I'd want to create multiple database and in each of them maintain a set number of tables (ie 100 database each holding 60 tables). My application will have the infrastructure to know which DB and Table to access to find the data it needs. The content of each table would not exceed beyond 200 records but I want to be able to spread the data across many machines for scalability.

What are the important issues to keep in mind while developing a a distributed system like using mysql? Where can I read to learn more about setting up such a system?


This is a great book:


Typically you are only as powerful as your weakest database. If the performance of one slows down, then it will typically lock up web requests. Make sure to have great monitoring in place for your DB health and for your webapp health

200 records per table (depending on the number of fields and indexes) is a very small table size. This suggests that you should go back to the drawing board with your design.

100 databases is a lot to keep up with. If you go this route, automate everything! That being said, unless you have billions of records, you don't need this.

Based on the information you have provided, I would suggest scrapping your design and looking for something simpler. If their are external constraints that require this, then hire an operations person with mysql dba skills; what you described is a 10 - 20 hour a week commitment.

  • @Aaron, thanks for that response. I was expecting answers suggesting to change the database design. I think one way to do that is to embed more tables per database. The advantage this design is that it can scale horizontally which is important for high traffic apps. – Roman Jan 4 '11 at 14:58
  • Given the scale you have suggested in the description their is no reason to think that one database instance can't effectively handle a high traffic app. Have enough RAM that your indexes are fully loaded into memory and make sure you have proper indexing. – Aaron Scruggs Jan 4 '11 at 15:41
  • Later, if you find you are feeling growing pains, first try to add more RAM. After you have maximized the limits of modern hardware, then start considering more radical database designs. Sharded databases are a great tool, but should be your last line of defense. – Aaron Scruggs Jan 4 '11 at 15:43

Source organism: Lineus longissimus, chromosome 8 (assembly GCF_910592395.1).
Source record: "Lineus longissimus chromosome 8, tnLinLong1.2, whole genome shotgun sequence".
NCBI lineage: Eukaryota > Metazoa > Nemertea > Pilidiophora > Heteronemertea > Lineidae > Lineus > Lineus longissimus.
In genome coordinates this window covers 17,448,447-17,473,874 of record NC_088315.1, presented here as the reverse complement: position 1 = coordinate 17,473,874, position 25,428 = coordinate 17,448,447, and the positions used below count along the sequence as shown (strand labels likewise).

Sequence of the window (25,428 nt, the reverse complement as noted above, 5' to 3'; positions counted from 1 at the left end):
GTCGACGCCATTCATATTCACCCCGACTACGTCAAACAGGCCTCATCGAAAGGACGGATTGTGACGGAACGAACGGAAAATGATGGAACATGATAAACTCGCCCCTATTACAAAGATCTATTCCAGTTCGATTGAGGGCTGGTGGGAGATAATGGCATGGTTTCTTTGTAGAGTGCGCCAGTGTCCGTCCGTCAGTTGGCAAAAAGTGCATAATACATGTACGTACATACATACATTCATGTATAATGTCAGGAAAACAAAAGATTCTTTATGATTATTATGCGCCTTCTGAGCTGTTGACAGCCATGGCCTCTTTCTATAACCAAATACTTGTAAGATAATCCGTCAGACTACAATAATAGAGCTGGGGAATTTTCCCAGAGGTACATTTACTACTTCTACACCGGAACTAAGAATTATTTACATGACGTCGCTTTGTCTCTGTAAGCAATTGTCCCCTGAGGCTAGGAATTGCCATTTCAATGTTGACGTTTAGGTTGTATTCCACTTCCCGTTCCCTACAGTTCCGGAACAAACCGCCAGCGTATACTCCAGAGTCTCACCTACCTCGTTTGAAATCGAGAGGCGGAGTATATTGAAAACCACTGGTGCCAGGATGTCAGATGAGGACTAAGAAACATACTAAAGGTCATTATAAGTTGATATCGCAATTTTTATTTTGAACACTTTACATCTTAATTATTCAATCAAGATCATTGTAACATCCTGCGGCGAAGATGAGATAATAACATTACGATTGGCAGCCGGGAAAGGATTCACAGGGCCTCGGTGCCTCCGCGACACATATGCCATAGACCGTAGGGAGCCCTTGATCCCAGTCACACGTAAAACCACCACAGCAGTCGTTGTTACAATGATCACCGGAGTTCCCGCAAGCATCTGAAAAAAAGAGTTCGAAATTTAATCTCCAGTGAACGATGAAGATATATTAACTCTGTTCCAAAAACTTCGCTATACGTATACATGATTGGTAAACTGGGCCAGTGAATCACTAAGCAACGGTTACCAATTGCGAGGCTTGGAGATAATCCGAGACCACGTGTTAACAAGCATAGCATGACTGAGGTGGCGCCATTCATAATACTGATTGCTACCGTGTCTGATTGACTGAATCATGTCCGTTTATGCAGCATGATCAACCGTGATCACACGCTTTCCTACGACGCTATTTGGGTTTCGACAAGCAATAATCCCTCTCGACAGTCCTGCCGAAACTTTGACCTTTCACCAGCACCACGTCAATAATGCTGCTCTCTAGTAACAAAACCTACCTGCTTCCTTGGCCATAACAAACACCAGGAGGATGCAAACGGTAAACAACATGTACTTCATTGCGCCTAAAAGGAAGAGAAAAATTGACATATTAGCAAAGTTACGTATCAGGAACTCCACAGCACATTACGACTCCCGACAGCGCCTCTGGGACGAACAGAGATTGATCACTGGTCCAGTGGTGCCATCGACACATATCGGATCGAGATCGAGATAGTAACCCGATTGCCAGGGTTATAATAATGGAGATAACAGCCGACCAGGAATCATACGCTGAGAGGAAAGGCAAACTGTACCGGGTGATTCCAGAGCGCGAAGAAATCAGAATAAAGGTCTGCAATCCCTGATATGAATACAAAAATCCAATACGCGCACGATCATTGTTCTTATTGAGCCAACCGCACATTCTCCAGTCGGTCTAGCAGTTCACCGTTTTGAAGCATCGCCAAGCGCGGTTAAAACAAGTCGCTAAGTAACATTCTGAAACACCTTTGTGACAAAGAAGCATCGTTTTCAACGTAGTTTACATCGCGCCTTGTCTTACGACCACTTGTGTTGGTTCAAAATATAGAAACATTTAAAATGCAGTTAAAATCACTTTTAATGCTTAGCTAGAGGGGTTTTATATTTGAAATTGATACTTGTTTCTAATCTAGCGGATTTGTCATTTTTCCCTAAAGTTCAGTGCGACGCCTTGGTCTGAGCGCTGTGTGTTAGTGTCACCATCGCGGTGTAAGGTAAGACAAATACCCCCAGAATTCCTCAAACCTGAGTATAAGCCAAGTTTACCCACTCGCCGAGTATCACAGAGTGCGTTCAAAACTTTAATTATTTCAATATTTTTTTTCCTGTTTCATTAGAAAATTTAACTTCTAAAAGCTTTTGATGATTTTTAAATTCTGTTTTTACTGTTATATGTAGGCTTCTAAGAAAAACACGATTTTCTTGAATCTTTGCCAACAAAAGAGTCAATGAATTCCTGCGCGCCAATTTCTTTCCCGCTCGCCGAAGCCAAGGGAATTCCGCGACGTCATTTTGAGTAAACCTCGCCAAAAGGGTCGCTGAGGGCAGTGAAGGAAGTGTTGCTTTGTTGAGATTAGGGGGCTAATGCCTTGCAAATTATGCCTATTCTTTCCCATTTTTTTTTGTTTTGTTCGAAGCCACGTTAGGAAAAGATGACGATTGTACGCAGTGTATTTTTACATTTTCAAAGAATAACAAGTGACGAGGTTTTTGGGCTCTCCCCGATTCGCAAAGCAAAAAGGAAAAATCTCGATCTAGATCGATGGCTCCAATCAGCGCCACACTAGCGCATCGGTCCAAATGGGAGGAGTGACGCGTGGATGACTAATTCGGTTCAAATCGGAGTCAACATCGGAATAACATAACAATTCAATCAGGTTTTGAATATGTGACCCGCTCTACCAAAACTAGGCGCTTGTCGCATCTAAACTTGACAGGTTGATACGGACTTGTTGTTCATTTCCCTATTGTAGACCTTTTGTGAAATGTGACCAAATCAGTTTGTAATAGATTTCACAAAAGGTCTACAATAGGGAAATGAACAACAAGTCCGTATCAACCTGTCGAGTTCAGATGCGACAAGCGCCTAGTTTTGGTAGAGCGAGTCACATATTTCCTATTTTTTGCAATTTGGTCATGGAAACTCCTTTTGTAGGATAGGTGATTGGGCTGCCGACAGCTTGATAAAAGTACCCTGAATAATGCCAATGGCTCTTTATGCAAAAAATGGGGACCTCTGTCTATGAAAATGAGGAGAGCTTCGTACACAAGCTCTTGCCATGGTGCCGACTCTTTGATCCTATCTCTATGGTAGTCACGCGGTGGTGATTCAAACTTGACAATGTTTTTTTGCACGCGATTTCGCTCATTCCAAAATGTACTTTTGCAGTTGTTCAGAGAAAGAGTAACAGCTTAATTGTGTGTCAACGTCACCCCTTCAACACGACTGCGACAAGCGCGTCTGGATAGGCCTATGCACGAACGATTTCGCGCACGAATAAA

• Thanks again Aaron. I'm not taking a shot at your answer but on Stackoverflow, while valid to some extend, most tend to say "you don't need it". Then what does one have to do to understand the anatomy of distributed database systems? The only way to learn something like this is to try it and learn as you go. – Roman Jan 4 '11 at 16:29
  • In that case, I encourage you to build one as an experiment. It is great to see people curious about this field. In fact, if I had know that this was a learning exercise as opposed to solving a real world problem, myself and probably the rest of stackoverflow would have been better able to offer guidance. So, 1) Don't limit yourself to 200 records, have some tables with 100's of million 2) Have unique and non unique key indexes on large tables. 3) load data via many remote clients of both the webserver and background worker variety. 4) look for latency & connection problems & fix them – Aaron Scruggs Jan 5 '11 at 0:33

Based on the number of tables and records I would also recommend to rethink your approach. Designing with horizontal scalability in mind is commendable, but given the data count, you'd probably be better off to have just one DB server, optimised to keep the whole dataset in RAM (plus another node w/ master-slave replication for failover) and you'll be able to keep up with a LOT of traffic.

That aside, based on the little facts I know about your application, I would not recommend splitting your data in that many databases and tables. Sure, you can code whatever logic you want in your application to ensure that it knows where to find stuff but you are going to lose a lot of the power of SQL as you won't be able to combine data from different databases directly using pure SQL.

  • sophisticated systems are written in layers. Some of these layers will deal with the database and can execute SQL directly, but on higher layers, direct access to the database is not desirable. This pattern is generally known as Presistance Ignorance and therefore the final point in your answer doesn't really relate to my case. – Roman Jan 4 '11 at 16:14
  • I am fully aware of the benefits of layered architectures. But I am also aware that almost all sophisticated (or shall we say "sufficiently complex") systems will at some point or the other require the developer to "drill holes" into some of these layers, usually in order to get decent performance. – mhanisch Jan 28 '11 at 9:25
  • Sorry, 2nd part of my comment: But that was not my point - I did not recommend to build your application with SQL code spread all over the code. I wanted to say that while your app knows how data is persisted, others don't- and if you come up with other uses of your DB (usually analytics / integration) having a "good" SQL data model pays off. – mhanisch Jan 28 '11 at 9:33
  • Ah, and after reading Aaron's comments above: If this is a learning experiment, then by all means follow Aaron's advice - get (much!) more data, try different ways of loading it, go wild with the MySQL settings etc. I assumed that you wanted to build a production system - and then, building a horizontally scalable system for the amount of data you mentioned would be a waste of resources (yours and your company's). – mhanisch Jan 28 '11 at 9:38

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